Official Web Site of Heiau Keau Kukui `Ula Historic Preserve

"Ahuwale ka nane huna"... What was hidden is revealed.

Hawaiian Terminology
Translation Aid

MARCH 4 @ 10 A.M.
APRIL 1 @ 10 A.M.

Meeting is held in Pualani Estates at a Chairperson's home. Schedule is subject to change. Seating is limited. Please call in advance 808.327.9792 or email email the Hui to confirm your attendance. Mahalo!


K. Kealani Winter - CoC
R. Likeke Bumanglag - CoC
J. Nohea Alexander - R&DM Mgr. (Documentation & Research Sub-Committee)

C. Pohaku Dechape

At-Large Contributingl Heiau Members:

Sharon Alexander

Roger Farnsworth

JR Rosario

Delbert Smith

(Now accepting applications for new members.)

Aloha Kākou!

This web site has been created to communicate the on-going progress and activities of the heiau as it evolves into the future. It will also share the heiau's historic significance, its use, and information relevant to the preservation of Hawaiian Culture.

The Keau Kukui `Ula Heiau is located within the Pualani Estates at Kona subdivision, below the town of Holualoa. The historic cultural preservation plan was established between the State of Hawai`i, Hawai`i County, Pualani Estates of Kona, and residents of Hawai`i Island. Pualani Estates, as the Community Curatorship Organization, is proud to be a partner in the preservation of this sacred Hawaiian treasure. Without the agreement between the State and Community, Pualani Estates would not exist as it does today. We are one of a handful of developments on the Big Island to be fortunate--and privileged--to have an open-space heiau as well as a Hawaiian cultural treasure.

The heiau grounds (including its perimeter) is currently under restoration and off-limits to anyone except authorized individuals. Violators are subject to Chapter 6E-11, Hawai`i Revised Statutes.


No events scheduled today.  
heiau videos - BECOME A VOLUNTEER



As part of the coral removal process, members of the Hui installed a paepae ki (threshold/fence) marking the upper level of the heiau's entrance.

To make the 13-foot "fence" the ki leaves were harvested, sun-cured, stripped, then tied together in a row. The process took several days to complete. The green ki leaves were donated by PEK director Sharly Ward who's property is next to the heiau.

Ki plants have several symbolic meanings in Polynesian cultures. For example, it is associated with the Hawaiian god, Lono, and Laka, the goddess of the hula. It has many uses in Polynesian cultures and is one of the most important canoe plants brought by anciant Hawaiians.

Other common beliefs of the ki include having mystical or spiritual powers, is sacred, used in healing, worn as ritual ornamentation, and (such as the Keau Kukui `Ula heiau) used as boundary markers.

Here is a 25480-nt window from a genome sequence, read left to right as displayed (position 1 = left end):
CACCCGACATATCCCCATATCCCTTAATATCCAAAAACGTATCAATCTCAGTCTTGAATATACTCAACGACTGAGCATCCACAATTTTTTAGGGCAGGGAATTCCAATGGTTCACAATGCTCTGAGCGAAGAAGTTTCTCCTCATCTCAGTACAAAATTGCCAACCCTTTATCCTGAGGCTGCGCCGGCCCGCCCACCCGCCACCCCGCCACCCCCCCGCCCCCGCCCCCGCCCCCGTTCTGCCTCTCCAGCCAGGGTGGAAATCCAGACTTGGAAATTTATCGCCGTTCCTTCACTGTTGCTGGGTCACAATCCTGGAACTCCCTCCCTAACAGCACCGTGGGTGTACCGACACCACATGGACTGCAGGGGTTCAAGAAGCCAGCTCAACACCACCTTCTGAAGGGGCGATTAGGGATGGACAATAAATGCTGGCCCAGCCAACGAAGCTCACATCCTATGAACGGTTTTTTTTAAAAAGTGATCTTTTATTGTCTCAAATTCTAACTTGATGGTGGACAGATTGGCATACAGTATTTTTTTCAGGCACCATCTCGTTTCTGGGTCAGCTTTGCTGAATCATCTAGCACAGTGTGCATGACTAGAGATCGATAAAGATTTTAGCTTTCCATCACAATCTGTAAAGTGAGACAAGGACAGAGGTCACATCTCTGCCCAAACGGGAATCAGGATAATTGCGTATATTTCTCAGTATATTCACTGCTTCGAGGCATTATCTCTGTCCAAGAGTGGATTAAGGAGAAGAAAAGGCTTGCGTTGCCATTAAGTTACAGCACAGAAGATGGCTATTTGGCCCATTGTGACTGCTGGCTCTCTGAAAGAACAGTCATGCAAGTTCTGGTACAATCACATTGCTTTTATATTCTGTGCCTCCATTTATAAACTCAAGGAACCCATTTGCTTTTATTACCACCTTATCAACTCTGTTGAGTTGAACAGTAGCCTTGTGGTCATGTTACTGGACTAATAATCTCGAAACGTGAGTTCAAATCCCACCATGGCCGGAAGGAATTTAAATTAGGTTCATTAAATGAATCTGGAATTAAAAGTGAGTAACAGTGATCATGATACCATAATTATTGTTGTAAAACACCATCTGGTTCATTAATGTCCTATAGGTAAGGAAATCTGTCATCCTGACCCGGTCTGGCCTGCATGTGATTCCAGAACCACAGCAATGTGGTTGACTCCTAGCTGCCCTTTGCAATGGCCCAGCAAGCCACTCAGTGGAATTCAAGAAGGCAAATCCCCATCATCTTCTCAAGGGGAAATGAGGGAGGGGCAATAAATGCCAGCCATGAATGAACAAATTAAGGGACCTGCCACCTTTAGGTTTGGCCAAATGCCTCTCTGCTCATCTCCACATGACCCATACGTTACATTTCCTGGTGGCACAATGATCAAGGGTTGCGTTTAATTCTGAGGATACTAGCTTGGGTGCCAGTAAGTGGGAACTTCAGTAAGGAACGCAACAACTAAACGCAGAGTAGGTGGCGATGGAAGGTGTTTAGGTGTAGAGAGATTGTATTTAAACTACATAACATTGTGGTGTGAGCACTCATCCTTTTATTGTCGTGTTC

A kukui tree ho`okupu representing one of the canoe plants originally brought to Hawaii by the ancient Polynesians was relocated to the N. Haku Mele Street side of the heiau. The tree was a gift from the Kuamo'o Battlefield and Burial Grounds organization, Kuamo‘o ‘Āina.

The tree is one of two trees gifted by Kuamo`o Aina. The other is a Kou tree currently located on the Paulehia heiau entry way.


Chantal Dechape was officially welcomed by the Heiau Preservation Hui at its monthly meeting on February 4. She is the latest member to join the Hui.

A portion of the meeting was devoted to sharing the Hui's mission and current priorities, and to answer any questions.

Having lived in Hawai`i for many years, Chantal is very familiar with the Big Island and has an interest in Hawaiian culture.

She is no stranger to the heiau. She passes by the heiau on her morning walks. This has also piqued her interest. "I can actually see the heiau from my home," she commented. "Somehow I've always felt a connection to it."

Having a connection to the 'Aina is one component that helps us understand the nuances and cultural practices that govern the way the preserve is sustained. With such strong interest, co-chairs of the Hui were pleased to have her as a volunteer.

Welcome aboard, Chantal!


Volunteers continue the coral clean up at the heiau.

They met again on Saturday, January 26, to resume cleaning the leftover coral, a process that will take several weeks to complete.

The work consists of picking and segregating the coral from other materials so the coral can be returned to the beach. The Hui created a short video of Saturday's work.

If you would like more information about the clean up or to volunteer, please contact the Preservation Hui for additional details.

For more information on the history of the heiau, go here.

If you enjoy doing volunteer work and want to join efforts that are making a difference, consider joining our Hawaiian culture preservation hui (committees). Many of the over 37 historical structures that once marked our coastline have been obliterated, ravaged and/or obscured by excessive developments, neglect, and time. The Hui's undertaking to preserve our Hawaiian heritage is to ensure the protection, preservation, and restoration of the Keau Kukui `Ula Heiau for the benefit of future generations. Hele mai! Come join us!

Mission Statement: The Historic Preservation Site Committee (HPSC/Hui) seeks to manage, preserve, collect, and interpret the cultural resources of the Keau Kukui `Ula Heiau.


Keau Kukui `Ula Preservation Hui (Committee)
c/o Hawaiiana Management Company, Ltd
Palani Court - Suite 215
74-5620 Palani Rd
Kailua-Kona, HI, 96740
Phone: (808) 930-3218
Fax: (808) 331-1743


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